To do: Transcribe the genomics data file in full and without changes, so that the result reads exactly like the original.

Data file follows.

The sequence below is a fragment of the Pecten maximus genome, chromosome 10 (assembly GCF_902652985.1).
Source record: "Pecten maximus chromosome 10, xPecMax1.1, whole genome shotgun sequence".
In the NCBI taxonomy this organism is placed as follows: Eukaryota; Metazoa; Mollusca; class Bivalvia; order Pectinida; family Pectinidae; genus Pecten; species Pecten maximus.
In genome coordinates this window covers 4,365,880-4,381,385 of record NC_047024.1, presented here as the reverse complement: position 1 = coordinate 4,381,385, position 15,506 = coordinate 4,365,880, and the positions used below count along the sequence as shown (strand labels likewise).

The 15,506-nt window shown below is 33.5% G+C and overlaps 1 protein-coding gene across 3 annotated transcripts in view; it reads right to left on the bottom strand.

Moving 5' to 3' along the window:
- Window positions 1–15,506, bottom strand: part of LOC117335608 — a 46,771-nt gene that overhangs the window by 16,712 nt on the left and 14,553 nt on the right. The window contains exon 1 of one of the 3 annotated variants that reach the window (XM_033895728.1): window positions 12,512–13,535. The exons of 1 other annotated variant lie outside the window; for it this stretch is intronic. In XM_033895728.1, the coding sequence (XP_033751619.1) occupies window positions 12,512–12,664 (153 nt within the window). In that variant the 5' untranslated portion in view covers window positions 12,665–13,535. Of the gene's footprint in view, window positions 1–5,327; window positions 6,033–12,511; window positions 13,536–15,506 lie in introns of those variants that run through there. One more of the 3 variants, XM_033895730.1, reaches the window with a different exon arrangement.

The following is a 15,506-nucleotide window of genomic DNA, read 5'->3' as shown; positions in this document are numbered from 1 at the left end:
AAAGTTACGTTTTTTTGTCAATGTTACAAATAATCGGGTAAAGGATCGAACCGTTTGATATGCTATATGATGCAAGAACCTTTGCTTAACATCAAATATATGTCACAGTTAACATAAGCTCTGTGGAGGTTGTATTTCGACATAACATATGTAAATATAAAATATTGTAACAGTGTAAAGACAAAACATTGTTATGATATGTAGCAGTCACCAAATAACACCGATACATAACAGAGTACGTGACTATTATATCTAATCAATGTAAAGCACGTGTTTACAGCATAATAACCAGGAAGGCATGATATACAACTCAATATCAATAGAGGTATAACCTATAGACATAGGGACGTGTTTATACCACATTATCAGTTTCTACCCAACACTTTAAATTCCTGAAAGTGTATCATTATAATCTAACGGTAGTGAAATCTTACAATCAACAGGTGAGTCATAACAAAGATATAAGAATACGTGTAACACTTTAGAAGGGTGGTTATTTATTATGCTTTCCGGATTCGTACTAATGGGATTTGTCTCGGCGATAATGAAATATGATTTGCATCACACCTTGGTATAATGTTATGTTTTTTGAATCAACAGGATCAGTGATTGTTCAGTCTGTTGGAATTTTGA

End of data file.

The sequence below is a fragment of the Pecten maximus genome, chromosome 10 (assembly GCF_902652985.1).
Source record: "Pecten maximus chromosome 10, xPecMax1.1, whole genome shotgun sequence".
In the NCBI taxonomy this organism is placed as follows: Eukaryota; Metazoa; Mollusca; class Bivalvia; order Pectinida; family Pectinidae; genus Pecten; species Pecten maximus.
In genome coordinates this window covers 4,365,880-4,381,385 of record NC_047024.1, presented here as the reverse complement: position 1 = coordinate 4,381,385, position 15,506 = coordinate 4,365,880, and the positions used below count along the sequence as shown (strand labels likewise).

The 15,506-nt window shown below is 33.5% G+C and overlaps 1 protein-coding gene across 3 annotated transcripts in view; it reads right to left on the bottom strand.

Moving 5' to 3' along the window:
- Window positions 1–15,506, bottom strand: part of LOC117335608 — a 46,771-nt gene that overhangs the window by 16,712 nt on the left and 14,553 nt on the right. The window contains exon 1 of one of the 3 annotated variants that reach the window (XM_033895728.1): window positions 12,512–13,535. The exons of 1 other annotated variant lie outside the window; for it this stretch is intronic. In XM_033895728.1, the coding sequence (XP_033751619.1) occupies window positions 12,512–12,664 (153 nt within the window). In that variant the 5' untranslated portion in view covers window positions 12,665–13,535. Of the gene's footprint in view, window positions 1–5,327; window positions 6,033–12,511; window positions 13,536–15,506 lie in introns of those variants that run through there. One more of the 3 variants, XM_033895730.1, reaches the window with a different exon arrangement.

The following is a 15,506-nucleotide window of genomic DNA, read 5'->3' as shown; positions in this document are numbered from 1 at the left end:
AAAGTTACGTTTTTTTGTCAATGTTACAAATAATCGGGTAAAGGATCGAACCGTTTGATATGCTATATGATGCAAGAACCTTTGCTTAACATCAAATATATGTCACAGTTAACATAAGCTCTGTGGAGGTTGTATTTCGACATAACATATGTAAATATAAAATATTGTAACAGTGTAAAGACAAAACATTGTTATGATATGTAGCAGTCACCAAATAACACCGATACATAACAGAGTACGTGACTATTATATCTAATCAATGTAAAGCACGTGTTTACAGCATAATAACCAGGAAGGCATGATATACAACTCAATATCAATAGAGGTATAACCTATAGACATAGGGACGTGTTTATACCACATTATCAGTTTCTACCCAACACTTTAAATTCCTGAAAGTGTATCATTATAATCTAACGGTAGTGAAATCTTACAATCAACAGGTGAGTCATAACAAAGATATAAGAATACGTGTAACACTTTAGAAGGGTGGTTATTTATTATGCTTTCCGGATTCGTACTAATGGGATTTGTCTCGGCGATAATGAAATATGATTTGCATCACACCTTGGTATAATGTTATGTTTTTTGAATCAACAGGATCAGTGATTGTTCAGTCTGTTGGAATTTTGA